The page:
Seventy-five years ago this month, the Soviet Red Army surrounded – and would soon destroy – a huge invading German army at Stalingrad on the Volga River. Nearly 300,000 of Germany’s best soldiers would never return home. The epic 1942-43 battle for the city saw the complete annihilation of the attacking German 6th Army. It marked the turning point of World War II.
Before Stalingrad, Adolf Hitler regularly boasted on German radio as his victorious forces pressed their offensives worldwide. After Stalingrad, Hitler went quiet, brooding in his various bunkers for the rest of the war.
During the horrific Battle of Stalingrad, which lasted more than five months, Russian, American and British forces also went on the offensive against the Axis powers in the Caucasus, in Morocco and Algeria, and on the island of Guadalcanal in the Pacific.
Yet just weeks before the Battle of Stalingrad began, the Allies had been near defeat. They had lost most of European Russia. Much of Western Europe was under Nazi control. Axis armies occupied large swaths of North Africa. The Japanese controlled most of the Pacific and Asia, from Manchuria to Wake Island.
Stalingrad was part of a renewed German effort in 1942 to drive southward toward the Caucasus Mountains, to capture the huge Soviet oil fields. The Germans might have pulled it off had Hitler not divided his forces and sent his best army northward to Stalingrad to cut the Volga River traffic and take Stalin’s eponymous frontier city.
By the time two Red Army pincers trapped the Germans at Stalingrad in November, Russia had already suffered some 6 million combat casualties during the first 16 months of Germany’s invasion. By German calculations, Russia should have already submitted, just like all of the Third Reich’s prior European enemies except Britain.
Instead, the Red Army drew the Germans deeper into the traditional quagmire of Russia until the 6th Army was low on supplies, freezing in the winter cold, and trapped more than 1,500 miles from Berlin. How did the Red Army not only survive but go on the offensive against the deadly invaders?
In part, it had no choice. Germany was intent on not just absorbing Russia, but wiping it out or enslaving millions of its citizens. In part, Britain and the United States under the Lend-Lease policy began sending huge amounts of material aid, providing everything from boots to locomotives. In part, Red Army soldiers were terrified of their own communist strongman, Josef Stalin.
Prior to the German invasion, Stalin was responsible for some 20 million Russian deaths through forced farm collectivization, planned famine, show trials and purges, and the murders of his own Red Army troops. More than 10,000 soldiers were likely executed at Stalingrad by their own officers.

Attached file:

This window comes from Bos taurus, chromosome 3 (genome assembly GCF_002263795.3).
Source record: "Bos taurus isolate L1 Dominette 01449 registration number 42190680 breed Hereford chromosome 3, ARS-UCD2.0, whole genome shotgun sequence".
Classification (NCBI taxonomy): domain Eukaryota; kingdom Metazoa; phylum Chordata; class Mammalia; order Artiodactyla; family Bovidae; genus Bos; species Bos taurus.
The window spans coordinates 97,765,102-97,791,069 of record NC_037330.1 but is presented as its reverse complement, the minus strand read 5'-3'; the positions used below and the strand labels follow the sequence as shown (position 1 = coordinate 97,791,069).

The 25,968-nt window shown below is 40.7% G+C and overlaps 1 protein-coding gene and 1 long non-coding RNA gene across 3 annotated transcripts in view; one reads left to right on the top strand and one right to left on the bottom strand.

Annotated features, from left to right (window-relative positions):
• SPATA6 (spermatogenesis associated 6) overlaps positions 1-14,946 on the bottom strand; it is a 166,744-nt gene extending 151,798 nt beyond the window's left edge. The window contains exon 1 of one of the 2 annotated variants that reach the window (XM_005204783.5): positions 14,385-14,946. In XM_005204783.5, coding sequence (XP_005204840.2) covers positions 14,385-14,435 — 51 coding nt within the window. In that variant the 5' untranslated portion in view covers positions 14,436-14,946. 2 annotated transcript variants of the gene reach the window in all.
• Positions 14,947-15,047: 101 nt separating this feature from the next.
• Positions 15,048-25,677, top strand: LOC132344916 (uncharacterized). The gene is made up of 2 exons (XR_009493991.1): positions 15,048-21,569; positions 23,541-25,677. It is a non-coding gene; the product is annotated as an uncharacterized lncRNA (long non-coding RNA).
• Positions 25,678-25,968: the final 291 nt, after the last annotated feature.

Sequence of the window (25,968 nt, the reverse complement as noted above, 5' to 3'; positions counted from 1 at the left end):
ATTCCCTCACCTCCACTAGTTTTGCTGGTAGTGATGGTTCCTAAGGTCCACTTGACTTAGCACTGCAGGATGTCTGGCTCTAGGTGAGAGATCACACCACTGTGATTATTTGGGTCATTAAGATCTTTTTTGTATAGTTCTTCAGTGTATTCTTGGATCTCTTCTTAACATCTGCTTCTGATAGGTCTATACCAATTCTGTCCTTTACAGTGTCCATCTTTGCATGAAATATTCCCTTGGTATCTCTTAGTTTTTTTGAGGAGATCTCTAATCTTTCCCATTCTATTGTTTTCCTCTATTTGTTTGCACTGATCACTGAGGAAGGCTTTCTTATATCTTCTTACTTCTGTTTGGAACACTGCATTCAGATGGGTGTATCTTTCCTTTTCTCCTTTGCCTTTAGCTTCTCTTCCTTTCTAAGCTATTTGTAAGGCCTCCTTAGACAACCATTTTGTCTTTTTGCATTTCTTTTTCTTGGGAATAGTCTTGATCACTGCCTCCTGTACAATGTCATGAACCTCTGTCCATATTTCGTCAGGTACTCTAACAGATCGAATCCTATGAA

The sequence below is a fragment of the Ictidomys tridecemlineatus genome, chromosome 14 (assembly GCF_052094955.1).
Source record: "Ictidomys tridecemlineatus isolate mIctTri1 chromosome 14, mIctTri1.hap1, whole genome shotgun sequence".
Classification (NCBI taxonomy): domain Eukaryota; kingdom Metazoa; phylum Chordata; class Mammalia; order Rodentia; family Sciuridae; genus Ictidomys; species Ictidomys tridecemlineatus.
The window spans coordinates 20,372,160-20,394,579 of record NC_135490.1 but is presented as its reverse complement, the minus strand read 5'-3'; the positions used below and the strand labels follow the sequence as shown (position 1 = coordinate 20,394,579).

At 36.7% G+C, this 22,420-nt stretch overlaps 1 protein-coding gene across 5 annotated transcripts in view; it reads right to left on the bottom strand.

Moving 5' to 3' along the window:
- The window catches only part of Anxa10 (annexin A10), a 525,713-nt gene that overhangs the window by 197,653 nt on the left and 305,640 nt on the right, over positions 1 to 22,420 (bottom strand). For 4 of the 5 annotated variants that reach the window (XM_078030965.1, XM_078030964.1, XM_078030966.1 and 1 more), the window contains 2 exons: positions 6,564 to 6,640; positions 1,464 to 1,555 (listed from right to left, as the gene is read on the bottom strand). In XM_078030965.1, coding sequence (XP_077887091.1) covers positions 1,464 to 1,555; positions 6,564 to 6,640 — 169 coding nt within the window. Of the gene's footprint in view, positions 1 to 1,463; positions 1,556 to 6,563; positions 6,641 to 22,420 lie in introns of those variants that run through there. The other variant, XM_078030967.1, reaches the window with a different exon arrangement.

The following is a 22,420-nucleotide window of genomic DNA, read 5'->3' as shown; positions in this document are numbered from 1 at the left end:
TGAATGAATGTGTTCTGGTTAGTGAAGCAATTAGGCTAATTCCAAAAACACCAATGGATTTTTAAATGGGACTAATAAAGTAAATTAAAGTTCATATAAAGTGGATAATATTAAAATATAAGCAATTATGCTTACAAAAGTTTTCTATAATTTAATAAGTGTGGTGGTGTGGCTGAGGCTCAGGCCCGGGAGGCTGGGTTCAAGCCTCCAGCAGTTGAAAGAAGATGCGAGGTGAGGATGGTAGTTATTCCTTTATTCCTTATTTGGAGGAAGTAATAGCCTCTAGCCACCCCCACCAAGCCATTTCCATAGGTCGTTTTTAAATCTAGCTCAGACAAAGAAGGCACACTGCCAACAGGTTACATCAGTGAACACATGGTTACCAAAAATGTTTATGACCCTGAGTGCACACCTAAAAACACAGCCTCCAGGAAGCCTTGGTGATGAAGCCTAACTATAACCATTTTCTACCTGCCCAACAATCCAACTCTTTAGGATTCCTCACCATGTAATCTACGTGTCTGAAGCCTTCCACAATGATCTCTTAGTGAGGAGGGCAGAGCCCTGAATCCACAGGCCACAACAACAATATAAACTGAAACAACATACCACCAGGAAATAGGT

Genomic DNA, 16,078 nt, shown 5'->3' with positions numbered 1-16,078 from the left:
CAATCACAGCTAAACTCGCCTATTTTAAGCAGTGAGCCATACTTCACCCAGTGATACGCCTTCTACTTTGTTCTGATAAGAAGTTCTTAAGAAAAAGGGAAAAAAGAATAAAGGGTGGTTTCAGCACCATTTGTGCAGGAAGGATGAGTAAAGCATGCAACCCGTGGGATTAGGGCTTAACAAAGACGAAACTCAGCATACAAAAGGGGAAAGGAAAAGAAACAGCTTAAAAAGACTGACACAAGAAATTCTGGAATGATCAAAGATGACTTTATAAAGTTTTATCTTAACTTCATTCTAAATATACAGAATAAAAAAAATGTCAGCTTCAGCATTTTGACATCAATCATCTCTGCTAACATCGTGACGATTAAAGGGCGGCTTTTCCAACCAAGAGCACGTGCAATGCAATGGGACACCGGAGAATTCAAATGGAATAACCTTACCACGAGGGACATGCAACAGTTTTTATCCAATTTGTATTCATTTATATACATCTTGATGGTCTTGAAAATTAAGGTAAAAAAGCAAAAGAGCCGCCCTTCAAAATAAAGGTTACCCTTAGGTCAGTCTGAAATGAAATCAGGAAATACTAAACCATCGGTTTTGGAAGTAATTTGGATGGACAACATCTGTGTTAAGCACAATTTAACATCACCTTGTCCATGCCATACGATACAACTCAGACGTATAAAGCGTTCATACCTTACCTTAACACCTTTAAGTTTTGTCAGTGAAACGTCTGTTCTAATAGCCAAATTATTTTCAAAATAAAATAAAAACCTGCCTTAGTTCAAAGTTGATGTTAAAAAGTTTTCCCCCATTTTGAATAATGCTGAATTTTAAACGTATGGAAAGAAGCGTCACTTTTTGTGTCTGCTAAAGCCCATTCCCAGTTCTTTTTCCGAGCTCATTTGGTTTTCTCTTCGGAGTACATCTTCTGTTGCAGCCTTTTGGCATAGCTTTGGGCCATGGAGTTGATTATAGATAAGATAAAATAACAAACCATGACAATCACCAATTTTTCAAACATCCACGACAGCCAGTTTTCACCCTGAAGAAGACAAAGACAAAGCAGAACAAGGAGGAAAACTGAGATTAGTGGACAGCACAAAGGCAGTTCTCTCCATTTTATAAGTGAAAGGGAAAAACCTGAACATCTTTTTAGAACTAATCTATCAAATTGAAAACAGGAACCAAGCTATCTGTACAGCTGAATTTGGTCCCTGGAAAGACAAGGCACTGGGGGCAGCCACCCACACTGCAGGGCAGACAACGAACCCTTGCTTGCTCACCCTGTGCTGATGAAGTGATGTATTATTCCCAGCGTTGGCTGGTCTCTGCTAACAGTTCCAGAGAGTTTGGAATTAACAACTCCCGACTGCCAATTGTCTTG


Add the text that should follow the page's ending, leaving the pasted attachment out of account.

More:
But most important, no European invader – neither Sweden under Charles XII in the early 1700s nor France under Napoleon in the early 1800s – had ever successfully invaded and defeated Russia.
The country was too large, both geographically and demographically. Good weather was too brief between the spring floods and the bitter Russian winter. And Russians always fought heroically as defenders of their own soil, even if this wasn’t always the case when they were fighting abroad as invaders.
Despite the horrors of Soviet Communism, the Allied winners of World War II owed a great deal to the Russian people. Russia’s male and female soldiers were most responsible for destroying Hitler’s vast ground forces, having killed more than two-thirds of the German soldiers lost in the war.
The Soviet Union lost about 27 million soldiers and civilians – about 60 times more than America lost in the war.
Due to memories of the Soviet Union’s Cold War ruthlessness, and because of Vladimir Putin’s autocratic government, it is now fashionable to demonize Russia. Moscow sent troops into eastern Ukraine, absorbed Crimea and has sought to tamper with a U.S. presidential election.
But most Americans have forgotten key aspects of Russia’s 20th-century history, a tragedy of unspeakable human losses. Outside Kiev in late summer of 1941, more than 700,000 Russian soldiers were killed or captured by Germans in a single battle.
In one of the costliest sieges in history, at Sevastopol in July 1942, 100,000 Russians were killed or captured in a failed effort to save the port on the Black Sea.
We rightly see Putin as an aggressive autocrat. But millions of Russians view Ukraine and the Crimea as sacred, blood-soaked Russian ground.
After the collapse of the nightmarish Soviet Union, Stalingrad was renamed Volgograd “city on the Volga.” Today, few in the West know exactly what happened there 75 years ago this month.
This Veterans Day weekend, we should also remember those heroic Russian soldiers. In bitter cold, and after losing hundreds of thousands of lives, they finally did the unbelievable: They halted the march of Nazi Germany.
Victor Davis Hanson is a classicist and historian at the Hoover Institution, Stanford University and the author, most recently, of “The Father of Us All: War and History, Ancient and Modern” You can reach him by emailing firstname.lastname@example.org.